Grandparent’s Day, celebrated in the United States on the first Sunday after Labor Day, was set up for a three-fold purpose: To honor grandparents; to give grandparents an opportunity to show love for their children’s children; and to help children become aware of the strength, information and guidance older people can offer. As such, many countries, including the Philippines, celebrated Grandparent’s Day on September 11.
It was through the initiative of Marian Lucille Herndon McQuade, who wanted to instill among families the importance of the ties between the young and the old.
In 1978, President Jimmy Carter proclaimed the first Sunday after Labor Day as National Grandparent’s day, and the proclamation in part, reads: “Grandparents are our continuing tie to the near-past, to the events and beliefs and experiences that so strongly affect our lives and the world around us. Whether they are our own or surrogate grandparents who fill some of the gaps in our mobile society, our senior generation also provides a link to our national heritage and traditions.
“We all know grandparents whose values transcend passing fads and pressures, and who possess the wisdom of distilled pain and joy. Because they are usually free to love and guide and befriend the young without having to take daily responsibility for them, they can often reach out past pride and fear of failure and close the space between generations.”
Today, Grandparents Day is celebrated by millions of people not only in the United States but throughout the world. It is a day that is set aside to honor their parents and grandparents, to visit other older friends and relatives, and to recognize the wisdom, strength and lasting contributions of seniors everywhere. It is also a day of giving—a giving of self; sharing hopes, dreams, and values and setting an example for future generations.
Although companies have capitalized on this idea, making it appear to be a just another ploy to make a profit on the sale of cards and flowers, let’s not trivialize this special day and remember it as a day to bring families together, to teach our children how to show their respect and love towards their grandparents, and to have grandparents feel valued and appreciated.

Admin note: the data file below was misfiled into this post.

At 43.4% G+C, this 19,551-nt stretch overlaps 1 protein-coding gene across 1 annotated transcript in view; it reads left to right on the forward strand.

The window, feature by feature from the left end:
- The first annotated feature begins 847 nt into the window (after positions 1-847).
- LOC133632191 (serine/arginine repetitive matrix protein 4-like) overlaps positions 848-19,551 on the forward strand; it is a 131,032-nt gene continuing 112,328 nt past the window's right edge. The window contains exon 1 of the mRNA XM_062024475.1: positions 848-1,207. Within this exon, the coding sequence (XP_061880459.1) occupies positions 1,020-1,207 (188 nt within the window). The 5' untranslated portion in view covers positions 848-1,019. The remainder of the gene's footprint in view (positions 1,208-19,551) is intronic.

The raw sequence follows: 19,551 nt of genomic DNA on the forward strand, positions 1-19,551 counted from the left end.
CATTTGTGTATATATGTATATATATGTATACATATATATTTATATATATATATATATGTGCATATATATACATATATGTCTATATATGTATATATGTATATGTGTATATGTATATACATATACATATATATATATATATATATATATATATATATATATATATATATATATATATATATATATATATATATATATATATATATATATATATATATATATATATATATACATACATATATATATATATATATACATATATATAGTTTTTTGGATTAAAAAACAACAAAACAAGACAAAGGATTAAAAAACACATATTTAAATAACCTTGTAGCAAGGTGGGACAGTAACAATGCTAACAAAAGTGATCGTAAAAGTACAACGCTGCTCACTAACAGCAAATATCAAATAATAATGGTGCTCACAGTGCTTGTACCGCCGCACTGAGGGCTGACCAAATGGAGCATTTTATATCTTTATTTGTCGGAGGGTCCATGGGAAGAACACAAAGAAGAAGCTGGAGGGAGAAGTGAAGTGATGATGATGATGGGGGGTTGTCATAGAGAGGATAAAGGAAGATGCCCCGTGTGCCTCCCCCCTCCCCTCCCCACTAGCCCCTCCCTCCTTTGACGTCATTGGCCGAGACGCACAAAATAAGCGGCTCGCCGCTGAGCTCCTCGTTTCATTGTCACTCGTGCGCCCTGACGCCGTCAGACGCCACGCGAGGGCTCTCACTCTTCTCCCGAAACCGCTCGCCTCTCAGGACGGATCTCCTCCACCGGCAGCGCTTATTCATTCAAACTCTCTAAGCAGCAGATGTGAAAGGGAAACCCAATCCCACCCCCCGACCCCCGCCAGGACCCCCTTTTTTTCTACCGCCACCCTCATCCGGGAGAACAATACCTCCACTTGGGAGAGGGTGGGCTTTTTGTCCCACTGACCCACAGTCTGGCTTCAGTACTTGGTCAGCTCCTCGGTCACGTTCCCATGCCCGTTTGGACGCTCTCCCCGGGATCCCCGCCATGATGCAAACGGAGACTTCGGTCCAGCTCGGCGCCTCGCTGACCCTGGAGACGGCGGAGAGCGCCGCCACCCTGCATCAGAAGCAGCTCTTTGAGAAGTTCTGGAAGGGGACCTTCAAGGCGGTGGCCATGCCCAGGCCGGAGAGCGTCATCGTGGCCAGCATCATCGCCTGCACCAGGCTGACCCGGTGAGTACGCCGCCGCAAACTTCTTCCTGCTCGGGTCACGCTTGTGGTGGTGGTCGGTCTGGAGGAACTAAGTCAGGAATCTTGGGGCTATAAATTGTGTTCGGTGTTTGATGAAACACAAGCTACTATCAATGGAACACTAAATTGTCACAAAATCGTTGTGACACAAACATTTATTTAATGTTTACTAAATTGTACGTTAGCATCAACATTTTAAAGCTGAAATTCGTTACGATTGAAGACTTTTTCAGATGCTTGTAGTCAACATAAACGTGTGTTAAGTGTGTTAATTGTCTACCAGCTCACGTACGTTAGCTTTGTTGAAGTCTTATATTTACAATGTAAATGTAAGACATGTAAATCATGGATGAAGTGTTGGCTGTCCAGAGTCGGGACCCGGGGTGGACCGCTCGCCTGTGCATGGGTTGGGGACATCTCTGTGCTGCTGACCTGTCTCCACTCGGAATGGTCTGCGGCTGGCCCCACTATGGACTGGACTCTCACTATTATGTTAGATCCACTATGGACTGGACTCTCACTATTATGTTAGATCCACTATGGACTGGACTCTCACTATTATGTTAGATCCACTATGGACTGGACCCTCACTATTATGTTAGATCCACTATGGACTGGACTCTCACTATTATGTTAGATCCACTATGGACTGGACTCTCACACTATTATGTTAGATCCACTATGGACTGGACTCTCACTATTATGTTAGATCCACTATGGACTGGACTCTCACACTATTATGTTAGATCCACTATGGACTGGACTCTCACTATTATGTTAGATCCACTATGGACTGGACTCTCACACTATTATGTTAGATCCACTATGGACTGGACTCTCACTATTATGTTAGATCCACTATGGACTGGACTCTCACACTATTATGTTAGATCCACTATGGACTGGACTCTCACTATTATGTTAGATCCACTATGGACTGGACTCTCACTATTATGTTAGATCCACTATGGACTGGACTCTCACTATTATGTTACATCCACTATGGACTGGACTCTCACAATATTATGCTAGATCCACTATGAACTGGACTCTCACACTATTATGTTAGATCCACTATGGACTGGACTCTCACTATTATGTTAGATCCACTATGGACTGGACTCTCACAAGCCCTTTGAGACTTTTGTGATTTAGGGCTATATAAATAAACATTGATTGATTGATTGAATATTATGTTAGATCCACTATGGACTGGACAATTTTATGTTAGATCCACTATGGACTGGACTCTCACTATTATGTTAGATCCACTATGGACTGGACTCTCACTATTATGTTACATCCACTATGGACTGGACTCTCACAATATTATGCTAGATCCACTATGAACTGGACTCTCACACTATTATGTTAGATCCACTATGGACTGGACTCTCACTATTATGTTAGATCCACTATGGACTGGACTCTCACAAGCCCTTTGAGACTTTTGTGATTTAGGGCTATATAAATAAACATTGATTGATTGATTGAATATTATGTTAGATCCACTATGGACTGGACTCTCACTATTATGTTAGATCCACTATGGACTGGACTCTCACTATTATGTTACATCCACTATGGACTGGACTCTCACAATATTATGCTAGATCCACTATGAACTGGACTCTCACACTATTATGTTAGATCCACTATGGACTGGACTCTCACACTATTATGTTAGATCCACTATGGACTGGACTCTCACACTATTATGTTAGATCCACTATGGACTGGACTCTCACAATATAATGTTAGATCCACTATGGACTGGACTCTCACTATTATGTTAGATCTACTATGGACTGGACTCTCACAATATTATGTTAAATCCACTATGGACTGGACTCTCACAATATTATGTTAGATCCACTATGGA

The connection between generations benefits both the young and the old: Grandparents will keep their “youthful” feeling because of grandchildren, and grandchildren will be wiser because of their grandparents.
As grandparents what can we do for our grandchildren, so that build a worthwhile legacy for them?
•We will pray for them. Never underestimate the power of prayer! And a prayer for a child never falls on deaf ears.
•We will teach them at every opportune moment we have, and instill in their hearts and minds a love for God and others.
•We will model ideals before them such as nobility of character, honesty, fairness and justice.
•We will use our influence to keep them going in the right direction.
•We will tell and retell our old family stories so that they gain a sense of identity and heritage from them.
•We will support our children in their parenting. If we want our grandchildren to respect their parents, we must respect them as well.
•We will treat our children and grandchildren with dignity, giving the honor and respect due them.
In 2015, Warner Bros. released the film The Intern, starring Anne Hathaway and Robert de Niro. It is a story about Ben Whittaker, a 70-year-old widower and retired executive, who applies to a senior citizen intern program and gets hired into an online fashion startup company, whose fast-paced and driven boss places him on the sidelines. Slowly, Ben wins his co-workers, and eventually his boss, too, with his amiability, wisdom and sense of humor. It’s a heartwarming movie that validates the importance of the elderly. As the Chicago Sun-Times wrote, “The Intern grows us on from scene to scene, from moment to moment.” It’s a must-see shortly after Grandparent’s Day on Sunday.
This year, my husband and I celebrated Grandparent’s Day for the first time. We were proud to join the millions of grandparents out there who have reached the “autumn of our lives.”
To end, let me leave you with this trivia: Did you know that in April 1999 the Forget-Me Not was adopted as the official flower for National Grandparent’s Day. A very apt choice indeed, as oftentimes, we forget to make time for our elders. We need to remember to be respectful and to give our time and love to our grandparents who have contributed so much to our lives and through whose wisdom we can learn so much from.